The Commission noted, in its 5th Application Report, published in November 2015 that the number of Member States that exceed the minimum (five day) provision of collection and delivery days was declining. Many of the responses to its autumn 2014 consultation on this issue called for a reduction in the scope of the USO, at least at EU level, to give MSs greater flexibility, given the declining nature of domestic letter markets.

The UK was one of the first Member States to fully liberalise its postal market (January 2006), well in advance of the December 2010 deadline. The UK transposed the Directives under the Postal Services Acts 2000 and 2011. UK legislation goes beyond the EU minimum e.g. it requires Royal Mail to deliver letters 6 days per week, instead of 5, at a uniform price across the whole country. The following table highlights the minimum universal service requirements at EU and UK levels.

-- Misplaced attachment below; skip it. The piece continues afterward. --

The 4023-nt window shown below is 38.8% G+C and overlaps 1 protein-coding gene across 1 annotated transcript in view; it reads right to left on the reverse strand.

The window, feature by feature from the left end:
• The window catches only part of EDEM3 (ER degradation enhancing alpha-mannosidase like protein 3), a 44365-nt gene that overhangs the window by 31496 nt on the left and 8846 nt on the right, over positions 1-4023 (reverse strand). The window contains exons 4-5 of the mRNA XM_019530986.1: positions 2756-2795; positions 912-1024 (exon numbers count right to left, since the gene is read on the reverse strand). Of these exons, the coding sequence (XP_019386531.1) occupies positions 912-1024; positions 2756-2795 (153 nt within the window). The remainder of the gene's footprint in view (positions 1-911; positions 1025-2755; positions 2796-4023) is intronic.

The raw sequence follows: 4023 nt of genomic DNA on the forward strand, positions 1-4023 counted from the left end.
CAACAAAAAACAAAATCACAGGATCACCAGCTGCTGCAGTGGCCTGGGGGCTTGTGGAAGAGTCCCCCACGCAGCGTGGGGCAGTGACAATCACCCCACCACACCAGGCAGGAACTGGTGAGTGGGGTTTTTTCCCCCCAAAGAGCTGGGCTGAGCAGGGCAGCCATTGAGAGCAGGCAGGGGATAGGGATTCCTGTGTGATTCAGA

The UK Postal Services Act 2011 transferred the regulatory function of the postal sector to Ofcom. It set up a new regulatory framework in 2012, which gave RM greater commercial freedom to compete by removing most of its revenues under direct price regulation (from 80 per cent to less than 10 per cent). It retained a price cap on 2nd class letters and parcels under 2kg to protect vulnerable consumers and ensure a basic universal service was available to all. Under the Directives, Member States retain significant freedoms to set their national postal services requirements.

Overall, the cumulative effect of the UK legal and regulatory framework is that the universal service obligation extends beyond that set out under EU law.

The UK parcel market is largely unregulated. The EU Postal Services Directive and the UK’s universal service obligation include single piece parcels up to 20kg in the minimum universal service requirements.